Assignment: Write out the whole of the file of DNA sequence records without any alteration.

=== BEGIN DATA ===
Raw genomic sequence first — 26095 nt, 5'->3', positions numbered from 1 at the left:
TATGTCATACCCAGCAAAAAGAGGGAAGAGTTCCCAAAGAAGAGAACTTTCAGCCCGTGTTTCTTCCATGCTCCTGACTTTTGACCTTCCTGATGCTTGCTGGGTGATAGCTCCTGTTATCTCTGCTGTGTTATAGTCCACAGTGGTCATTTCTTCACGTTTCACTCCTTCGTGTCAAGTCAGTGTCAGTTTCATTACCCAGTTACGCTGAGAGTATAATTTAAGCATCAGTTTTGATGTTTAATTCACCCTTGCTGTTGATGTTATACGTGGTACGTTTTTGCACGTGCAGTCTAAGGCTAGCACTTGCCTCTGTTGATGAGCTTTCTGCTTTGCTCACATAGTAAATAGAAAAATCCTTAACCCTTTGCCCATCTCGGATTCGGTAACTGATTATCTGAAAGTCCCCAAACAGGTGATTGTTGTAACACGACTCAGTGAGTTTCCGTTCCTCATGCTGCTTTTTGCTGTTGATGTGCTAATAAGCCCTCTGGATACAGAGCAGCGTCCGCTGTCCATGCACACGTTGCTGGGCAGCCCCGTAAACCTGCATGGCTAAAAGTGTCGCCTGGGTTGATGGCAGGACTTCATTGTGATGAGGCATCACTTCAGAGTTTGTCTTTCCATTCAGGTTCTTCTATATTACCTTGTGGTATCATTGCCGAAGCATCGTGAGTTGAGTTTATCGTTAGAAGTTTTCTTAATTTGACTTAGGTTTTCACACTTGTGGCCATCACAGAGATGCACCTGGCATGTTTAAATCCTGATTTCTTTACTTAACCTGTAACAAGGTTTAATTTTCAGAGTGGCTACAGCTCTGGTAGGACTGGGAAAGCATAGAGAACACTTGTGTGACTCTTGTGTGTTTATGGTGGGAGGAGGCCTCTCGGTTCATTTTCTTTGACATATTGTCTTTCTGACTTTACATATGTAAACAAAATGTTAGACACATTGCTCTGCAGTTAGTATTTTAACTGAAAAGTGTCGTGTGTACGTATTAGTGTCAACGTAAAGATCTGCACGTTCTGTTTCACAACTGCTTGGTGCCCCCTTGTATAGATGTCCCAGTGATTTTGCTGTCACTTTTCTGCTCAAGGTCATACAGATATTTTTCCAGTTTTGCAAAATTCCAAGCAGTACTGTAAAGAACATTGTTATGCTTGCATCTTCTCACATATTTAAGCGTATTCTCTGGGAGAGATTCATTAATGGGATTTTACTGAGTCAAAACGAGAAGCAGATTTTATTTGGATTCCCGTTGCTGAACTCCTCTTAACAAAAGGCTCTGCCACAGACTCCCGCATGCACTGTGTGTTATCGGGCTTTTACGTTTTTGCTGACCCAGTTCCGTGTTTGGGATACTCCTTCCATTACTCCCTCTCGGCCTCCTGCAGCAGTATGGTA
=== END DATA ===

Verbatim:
Raw genomic sequence first — 26095 nt, 5'->3', positions numbered from 1 at the left:
TATGTCATACCCAGCAAAAAGAGGGAAGAGTTCCCAAAGAAGAGAACTTTCAGCCCGTGTTTCTTCCATGCTCCTGACTTTTGACCTTCCTGATGCTTGCTGGGTGATAGCTCCTGTTATCTCTGCTGTGTTATAGTCCACAGTGGTCATTTCTTCACGTTTCACTCCTTCGTGTCAAGTCAGTGTCAGTTTCATTACCCAGTTACGCTGAGAGTATAATTTAAGCATCAGTTTTGATGTTTAATTCACCCTTGCTGTTGATGTTATACGTGGTACGTTTTTGCACGTGCAGTCTAAGGCTAGCACTTGCCTCTGTTGATGAGCTTTCTGCTTTGCTCACATAGTAAATAGAAAAATCCTTAACCCTTTGCCCATCTCGGATTCGGTAACTGATTATCTGAAAGTCCCCAAACAGGTGATTGTTGTAACACGACTCAGTGAGTTTCCGTTCCTCATGCTGCTTTTTGCTGTTGATGTGCTAATAAGCCCTCTGGATACAGAGCAGCGTCCGCTGTCCATGCACACGTTGCTGGGCAGCCCCGTAAACCTGCATGGCTAAAAGTGTCGCCTGGGTTGATGGCAGGACTTCATTGTGATGAGGCATCACTTCAGAGTTTGTCTTTCCATTCAGGTTCTTCTATATTACCTTGTGGTATCATTGCCGAAGCATCGTGAGTTGAGTTTATCGTTAGAAGTTTTCTTAATTTGACTTAGGTTTTCACACTTGTGGCCATCACAGAGATGCACCTGGCATGTTTAAATCCTGATTTCTTTACTTAACCTGTAACAAGGTTTAATTTTCAGAGTGGCTACAGCTCTGGTAGGACTGGGAAAGCATAGAGAACACTTGTGTGACTCTTGTGTGTTTATGGTGGGAGGAGGCCTCTCGGTTCATTTTCTTTGACATATTGTCTTTCTGACTTTACATATGTAAACAAAATGTTAGACACATTGCTCTGCAGTTAGTATTTTAACTGAAAAGTGTCGTGTGTACGTATTAGTGTCAACGTAAAGATCTGCACGTTCTGTTTCACAACTGCTTGGTGCCCCCTTGTATAGATGTCCCAGTGATTTTGCTGTCACTTTTCTGCTCAAGGTCATACAGATATTTTTCCAGTTTTGCAAAATTCCAAGCAGTACTGTAAAGAACATTGTTATGCTTGCATCTTCTCACATATTTAAGCGTATTCTCTGGGAGAGATTCATTAATGGGATTTTACTGAGTCAAAACGAGAAGCAGATTTTATTTGGATTCCCGTTGCTGAACTCCTCTTAACAAAAGGCTCTGCCACAGACTCCCGCATGCACTGTGTGTTATCGGGCTTTTACGTTTTTGCTGACCCAGTTCCGTGTTTGGGATACTCCTTCCATTACTCCCTCTCGGCCTCCTGCAGCAGTATGGTA